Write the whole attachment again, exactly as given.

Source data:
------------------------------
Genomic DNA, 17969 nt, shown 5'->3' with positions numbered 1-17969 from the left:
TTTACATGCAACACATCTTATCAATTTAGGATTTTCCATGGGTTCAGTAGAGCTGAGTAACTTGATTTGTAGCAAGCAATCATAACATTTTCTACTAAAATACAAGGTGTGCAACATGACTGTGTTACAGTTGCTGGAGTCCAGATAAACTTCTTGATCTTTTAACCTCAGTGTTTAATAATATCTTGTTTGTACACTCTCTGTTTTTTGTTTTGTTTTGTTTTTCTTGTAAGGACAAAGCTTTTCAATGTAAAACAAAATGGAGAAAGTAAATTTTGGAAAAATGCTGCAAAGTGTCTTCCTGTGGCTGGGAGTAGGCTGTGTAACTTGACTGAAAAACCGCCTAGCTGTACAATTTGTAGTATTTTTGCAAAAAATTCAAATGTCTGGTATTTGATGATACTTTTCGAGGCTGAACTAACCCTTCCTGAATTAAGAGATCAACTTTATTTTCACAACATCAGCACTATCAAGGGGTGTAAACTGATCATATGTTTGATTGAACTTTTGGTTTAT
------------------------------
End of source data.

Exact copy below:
Genomic DNA, 17969 nt, shown 5'->3' with positions numbered 1-17969 from the left:
TTTACATGCAACACATCTTATCAATTTAGGATTTTCCATGGGTTCAGTAGAGCTGAGTAACTTGATTTGTAGCAAGCAATCATAACATTTTCTACTAAAATACAAGGTGTGCAACATGACTGTGTTACAGTTGCTGGAGTCCAGATAAACTTCTTGATCTTTTAACCTCAGTGTTTAATAATATCTTGTTTGTACACTCTCTGTTTTTTGTTTTGTTTTGTTTTTCTTGTAAGGACAAAGCTTTTCAATGTAAAACAAAATGGAGAAAGTAAATTTTGGAAAAATGCTGCAAAGTGTCTTCCTGTGGCTGGGAGTAGGCTGTGTAACTTGACTGAAAAACCGCCTAGCTGTACAATTTGTAGTATTTTTGCAAAAAATTCAAATGTCTGGTATTTGATGATACTTTTCGAGGCTGAACTAACCCTTCCTGAATTAAGAGATCAACTTTATTTTCACAACATCAGCACTATCAAGGGGTGTAAACTGATCATATGTTTGATTGAACTTTTGGTTTAT